I should look for another book by John McWhorter.

If you were to make a film of this book, what would the tag line be?

Our Magnificent Bastard Tongue: A prodigious child

Any additional comments?

There are many memorable and interesting ideas presented in this book. Very well narrated, and an impressive mastery of many languages.

1 of 1 people found this review helpful

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ENGLISH, THE MOST FLEXIBLE LANGUAGE AROUND

Where does Our Magnificent Bastard Tongue rank among all the audiobooks you’ve listened to so far?

This is one of my favorite audio books.

What did you like best about this story?

McWhorter is a fun guy and a terrific lecturer and his reading of his book was completely entertaining.

Have you listened to any of John McWhorter’s other performances before? How does this one compare?

No.

If you were to make a film of this book, what would the tag line be?

Um -- a movie about the history of English? I think not.

Any additional comments?

I'm an English wonk and a writer myself and McWhorter's book on the history and genesis of the language was fascinating and enlightening.

1 of 1 people found this review helpful

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Fun, Interesting, Educational

Fantastic narration by the author! I loved every minute of it. A lot of thought provoking theories. If you're at all interested in the history of English, this is a must read!

1 of 1 people found this review helpful

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  • Michael
  • Walnut Creek, CA, United States
  • 05-02-14

Interesting and Fun Grammar with Out of the Mainst

The author/narrator’s enthusiasm and humor are among the best parts of this book. The author describes some mildly off-beat theories about the evolution of the English language. I enjoyed hearing these ideas even if I was not completely convinced. There is also a bunch of interesting fun facts about English grammar. This book refreshingly focuses mostly on grammar while most other books in this genre emphasis etymology. The material gets a bit complicated for audio from time to time and the author does not always support his theories well enough to be compelling, but overall this was interesting and fun.

It seems to me the author mischaracterizes the mainstream linguists’ hesitation to accept his theories. McWhorter repeatedly points out that the alternative to his theories is to believe some language features appeared at random. When there is insufficient evidence to support a theory about a language feature, most mainstream linguists choose to believe the source of the feature is unknown (and thus may have arisen randomly).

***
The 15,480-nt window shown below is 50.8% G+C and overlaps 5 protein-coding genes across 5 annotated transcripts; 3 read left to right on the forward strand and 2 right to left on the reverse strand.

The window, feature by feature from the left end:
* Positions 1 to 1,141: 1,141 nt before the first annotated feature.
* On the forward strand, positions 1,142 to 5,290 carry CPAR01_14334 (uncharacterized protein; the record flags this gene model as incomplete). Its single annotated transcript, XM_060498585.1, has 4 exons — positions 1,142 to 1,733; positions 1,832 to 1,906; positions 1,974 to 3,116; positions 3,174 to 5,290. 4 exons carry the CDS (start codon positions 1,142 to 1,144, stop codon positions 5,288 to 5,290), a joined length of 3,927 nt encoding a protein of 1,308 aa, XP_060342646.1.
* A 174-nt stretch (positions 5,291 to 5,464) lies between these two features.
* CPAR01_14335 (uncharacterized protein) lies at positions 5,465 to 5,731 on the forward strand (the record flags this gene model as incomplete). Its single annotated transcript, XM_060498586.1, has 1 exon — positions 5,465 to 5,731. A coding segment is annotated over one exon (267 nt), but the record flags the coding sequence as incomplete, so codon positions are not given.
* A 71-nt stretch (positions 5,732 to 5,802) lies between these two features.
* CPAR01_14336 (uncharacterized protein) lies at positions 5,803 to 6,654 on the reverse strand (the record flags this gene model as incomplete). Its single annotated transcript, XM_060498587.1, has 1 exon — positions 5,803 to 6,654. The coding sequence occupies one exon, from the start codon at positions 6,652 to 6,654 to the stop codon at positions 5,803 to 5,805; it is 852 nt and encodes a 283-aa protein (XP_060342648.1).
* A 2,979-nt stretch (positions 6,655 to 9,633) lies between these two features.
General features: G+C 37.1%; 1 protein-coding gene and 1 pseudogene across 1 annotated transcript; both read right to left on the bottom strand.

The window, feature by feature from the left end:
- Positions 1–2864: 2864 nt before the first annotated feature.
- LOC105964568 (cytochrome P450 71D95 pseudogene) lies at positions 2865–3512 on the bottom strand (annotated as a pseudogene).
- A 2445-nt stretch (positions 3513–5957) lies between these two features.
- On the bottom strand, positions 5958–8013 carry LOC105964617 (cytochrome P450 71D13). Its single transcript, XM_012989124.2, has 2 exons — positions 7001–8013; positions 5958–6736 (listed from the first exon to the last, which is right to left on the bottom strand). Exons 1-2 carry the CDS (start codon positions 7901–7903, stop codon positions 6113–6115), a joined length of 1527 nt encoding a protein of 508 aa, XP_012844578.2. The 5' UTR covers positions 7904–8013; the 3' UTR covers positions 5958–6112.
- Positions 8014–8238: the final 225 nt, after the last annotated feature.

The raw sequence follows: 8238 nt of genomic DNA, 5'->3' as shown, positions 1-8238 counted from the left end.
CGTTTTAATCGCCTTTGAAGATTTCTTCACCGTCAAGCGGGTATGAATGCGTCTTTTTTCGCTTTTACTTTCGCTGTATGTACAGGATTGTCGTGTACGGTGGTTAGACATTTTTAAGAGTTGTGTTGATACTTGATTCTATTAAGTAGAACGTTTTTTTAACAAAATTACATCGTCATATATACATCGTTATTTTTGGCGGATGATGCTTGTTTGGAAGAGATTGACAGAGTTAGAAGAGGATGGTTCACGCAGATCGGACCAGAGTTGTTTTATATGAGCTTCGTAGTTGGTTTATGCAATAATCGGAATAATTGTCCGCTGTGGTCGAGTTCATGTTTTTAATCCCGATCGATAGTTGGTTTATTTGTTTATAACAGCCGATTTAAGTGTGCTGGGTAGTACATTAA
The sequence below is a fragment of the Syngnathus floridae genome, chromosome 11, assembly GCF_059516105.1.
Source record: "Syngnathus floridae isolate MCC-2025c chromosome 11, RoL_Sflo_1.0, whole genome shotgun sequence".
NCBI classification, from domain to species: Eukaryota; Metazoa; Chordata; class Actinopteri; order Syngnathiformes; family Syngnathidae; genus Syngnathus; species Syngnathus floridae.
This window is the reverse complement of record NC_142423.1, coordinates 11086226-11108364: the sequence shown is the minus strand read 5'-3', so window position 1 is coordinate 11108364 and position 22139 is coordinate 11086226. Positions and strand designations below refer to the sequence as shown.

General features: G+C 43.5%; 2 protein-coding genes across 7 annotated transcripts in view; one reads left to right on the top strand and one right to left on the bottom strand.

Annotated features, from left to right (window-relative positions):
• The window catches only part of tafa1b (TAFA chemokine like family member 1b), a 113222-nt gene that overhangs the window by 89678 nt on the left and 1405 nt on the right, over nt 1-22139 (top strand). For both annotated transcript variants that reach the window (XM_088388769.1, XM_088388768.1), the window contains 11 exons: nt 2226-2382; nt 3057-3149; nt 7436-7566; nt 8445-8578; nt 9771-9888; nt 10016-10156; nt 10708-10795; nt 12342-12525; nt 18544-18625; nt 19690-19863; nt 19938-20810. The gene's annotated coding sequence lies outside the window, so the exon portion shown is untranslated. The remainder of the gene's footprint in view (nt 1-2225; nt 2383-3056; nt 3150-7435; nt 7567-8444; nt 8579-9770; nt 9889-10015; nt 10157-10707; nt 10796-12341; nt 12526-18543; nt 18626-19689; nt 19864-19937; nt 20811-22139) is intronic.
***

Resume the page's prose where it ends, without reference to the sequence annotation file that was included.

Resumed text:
5 of 7 people found this review helpful

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Three or four ideas and a lot of repetition

Anyone who has listened to Professor McWhorter's Teaching Company lectures knows that he is an excellent communicator who often has something worth communicating. Unfortunately, in this book he presents three or four ideas and spends hour after hour of your life repeating them to you. Apparently, if I was a professional linguist I would be bent over in paroxysms of rage at the heresies the author serves to us in this book. Since I am not, and everything sounds like common sense worked out over and over again, I was left counting the minutes until the end. Not recommended.

5 of 7 people found this review helpful

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  • hh
  • pdx United States
  • 05-18-12

Interesting, but guilty of what he warns against

Any additional comments?

Whorter has some very interesting things to say and since he is something of an "odd man out" from majority thinking, it is natural that much of his points are "push off" points. He makes some of them very well, too, but tends to go too far, becoming guilty of the very same kind of arrogance he accuses others of displaying. The last hour is shockingly preachy and just plain odd.

4 of 6 people found this review helpful

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Enjoyed this much more than I expected to

I grabbed this book on a whim based mainly on the amusing title, and because I've been enjoying some linguistics podcasts lately. I thought this might be mildly interesting, informative, and since it's relatively short, it would be easy to get through. My only disappointment was that it was over so quickly. I thoroughly enjoyed this book, and find myself idly thinking about some of the points the author raises while going about my day to day business. Definitely worth the listen if linguistics, grammar or the history of language seem at all interesting to you. Well written, well narrated and much more interesting than this subject sounds like it will be.

2 of 3 people found this review helpful

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  • Joseph
  • Eugene, OR, United States
  • 03-31-13

A different Story of the English Language

Where does Our Magnificent Bastard Tongue rank among all the audiobooks you’ve listened to so far?

I would rank this book at the top of the list, considering I couldn't stop listening. I used to hate English because of the way it changed so radically from its earlier form. After listening to why it changed so much I have a new respect of our language.

What other book might you compare Our Magnificent Bastard Tongue to and why?

History of Germanic languages.

What does John McWhorter bring to the story that you wouldn’t experience if you just read the book?

Sometimes reading about grammar and linguistics can be boring but listening to it brings out the story so that it is extremely interesting. Grammar is history.

If you were to make a film of this book, what would be the tag line be?

Footsteps of the English Language through 1000 years.

Any additional comments?

Not only does the Author tell us why English changed but where possibly the Proto-Germanic languages sprung from.

2 of 3 people found this review helpful